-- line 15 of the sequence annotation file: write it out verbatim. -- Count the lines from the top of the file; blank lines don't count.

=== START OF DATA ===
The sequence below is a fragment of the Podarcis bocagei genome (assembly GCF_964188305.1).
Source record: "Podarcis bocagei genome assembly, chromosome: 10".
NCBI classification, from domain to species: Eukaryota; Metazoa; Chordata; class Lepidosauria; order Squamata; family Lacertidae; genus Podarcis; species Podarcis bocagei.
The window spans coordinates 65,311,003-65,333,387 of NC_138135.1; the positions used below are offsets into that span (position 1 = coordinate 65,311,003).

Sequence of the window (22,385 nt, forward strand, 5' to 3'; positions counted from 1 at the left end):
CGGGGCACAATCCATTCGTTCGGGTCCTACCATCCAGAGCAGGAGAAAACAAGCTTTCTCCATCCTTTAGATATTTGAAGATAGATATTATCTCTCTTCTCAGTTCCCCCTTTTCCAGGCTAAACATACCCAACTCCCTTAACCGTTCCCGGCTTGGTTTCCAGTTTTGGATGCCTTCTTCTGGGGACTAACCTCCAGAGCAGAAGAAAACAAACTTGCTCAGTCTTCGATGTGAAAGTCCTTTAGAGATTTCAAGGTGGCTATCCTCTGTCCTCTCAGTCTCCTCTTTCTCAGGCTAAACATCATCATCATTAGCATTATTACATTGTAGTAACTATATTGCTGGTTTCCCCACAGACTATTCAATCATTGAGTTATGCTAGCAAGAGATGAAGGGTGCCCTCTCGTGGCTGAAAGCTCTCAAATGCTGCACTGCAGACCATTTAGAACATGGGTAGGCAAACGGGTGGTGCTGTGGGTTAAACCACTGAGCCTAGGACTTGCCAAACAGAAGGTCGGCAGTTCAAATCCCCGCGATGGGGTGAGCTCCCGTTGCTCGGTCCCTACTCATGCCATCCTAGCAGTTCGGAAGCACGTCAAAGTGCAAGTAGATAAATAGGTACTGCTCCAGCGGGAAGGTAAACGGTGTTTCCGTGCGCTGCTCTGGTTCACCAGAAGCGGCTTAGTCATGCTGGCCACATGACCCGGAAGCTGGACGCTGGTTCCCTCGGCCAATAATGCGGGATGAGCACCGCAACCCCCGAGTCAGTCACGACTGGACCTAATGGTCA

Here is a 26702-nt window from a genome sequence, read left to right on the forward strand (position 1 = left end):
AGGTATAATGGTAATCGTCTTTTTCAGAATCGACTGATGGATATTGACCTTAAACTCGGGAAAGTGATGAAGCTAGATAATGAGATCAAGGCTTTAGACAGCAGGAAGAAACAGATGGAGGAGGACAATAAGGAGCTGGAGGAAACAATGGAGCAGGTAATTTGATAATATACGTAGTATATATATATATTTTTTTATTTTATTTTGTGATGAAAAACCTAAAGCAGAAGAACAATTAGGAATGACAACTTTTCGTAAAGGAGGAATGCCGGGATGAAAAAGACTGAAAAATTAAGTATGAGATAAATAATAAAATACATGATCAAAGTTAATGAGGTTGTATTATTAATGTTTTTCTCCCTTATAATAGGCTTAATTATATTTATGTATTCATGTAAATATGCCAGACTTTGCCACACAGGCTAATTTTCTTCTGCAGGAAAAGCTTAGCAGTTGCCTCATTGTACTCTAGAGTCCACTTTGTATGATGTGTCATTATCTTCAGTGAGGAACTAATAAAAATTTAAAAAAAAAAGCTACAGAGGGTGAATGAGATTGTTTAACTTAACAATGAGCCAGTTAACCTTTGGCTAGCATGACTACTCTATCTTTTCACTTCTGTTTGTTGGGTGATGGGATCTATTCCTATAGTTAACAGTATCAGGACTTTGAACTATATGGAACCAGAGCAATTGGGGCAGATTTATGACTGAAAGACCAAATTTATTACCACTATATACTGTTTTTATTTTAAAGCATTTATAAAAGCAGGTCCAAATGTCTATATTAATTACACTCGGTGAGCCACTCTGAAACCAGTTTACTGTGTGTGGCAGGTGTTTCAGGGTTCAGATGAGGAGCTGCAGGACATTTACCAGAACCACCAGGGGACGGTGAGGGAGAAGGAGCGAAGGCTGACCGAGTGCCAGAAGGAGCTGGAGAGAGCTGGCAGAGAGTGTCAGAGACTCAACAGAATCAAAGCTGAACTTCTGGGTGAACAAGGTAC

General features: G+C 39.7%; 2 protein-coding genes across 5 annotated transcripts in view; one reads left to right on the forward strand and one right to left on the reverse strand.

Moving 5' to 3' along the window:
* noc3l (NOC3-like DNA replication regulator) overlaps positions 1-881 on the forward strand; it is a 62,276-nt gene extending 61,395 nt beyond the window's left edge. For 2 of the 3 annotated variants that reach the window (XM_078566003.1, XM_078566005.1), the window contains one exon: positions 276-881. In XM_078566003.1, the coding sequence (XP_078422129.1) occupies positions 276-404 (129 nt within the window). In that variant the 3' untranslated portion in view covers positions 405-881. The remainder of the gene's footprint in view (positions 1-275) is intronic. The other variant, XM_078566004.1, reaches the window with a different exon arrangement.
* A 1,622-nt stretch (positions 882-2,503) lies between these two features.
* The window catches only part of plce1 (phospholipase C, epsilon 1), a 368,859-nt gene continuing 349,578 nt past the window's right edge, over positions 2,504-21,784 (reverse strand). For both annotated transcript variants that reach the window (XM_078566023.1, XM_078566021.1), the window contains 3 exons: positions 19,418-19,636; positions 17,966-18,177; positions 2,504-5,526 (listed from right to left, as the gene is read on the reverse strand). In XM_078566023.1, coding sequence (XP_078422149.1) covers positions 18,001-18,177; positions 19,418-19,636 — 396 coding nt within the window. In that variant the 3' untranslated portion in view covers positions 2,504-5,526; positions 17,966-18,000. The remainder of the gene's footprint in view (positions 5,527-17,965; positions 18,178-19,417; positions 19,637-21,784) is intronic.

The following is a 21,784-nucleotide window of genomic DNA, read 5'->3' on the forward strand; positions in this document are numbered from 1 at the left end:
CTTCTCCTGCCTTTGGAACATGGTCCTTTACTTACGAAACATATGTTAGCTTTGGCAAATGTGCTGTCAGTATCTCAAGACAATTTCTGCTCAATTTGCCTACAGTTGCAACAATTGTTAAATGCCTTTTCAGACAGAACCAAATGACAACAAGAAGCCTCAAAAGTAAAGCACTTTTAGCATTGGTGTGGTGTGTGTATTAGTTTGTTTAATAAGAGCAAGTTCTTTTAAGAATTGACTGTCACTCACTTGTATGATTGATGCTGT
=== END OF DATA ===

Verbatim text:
CTTCTCCTGCCTTTGGAACATGGTCCTTTACTTACGAAACATATGTTAGCTTTGGCAAATGTGCTGTCAGTATCTCAAGACAATTTCTGCTCAATTTGCCTACAGTTGCAACAATTGTTAAATGCCTTTTCAGACAGAACCAAATGACAACAAGAAGCCTCAAAAGTAAAGCACTTTTAGCATTGGTGTGGTGTGTGTATTAGTTTGTTTAATAAGAGCAAGTTCTTTTAAGAATTGACTGTCACTCACTTGTATGATTGATGCTGT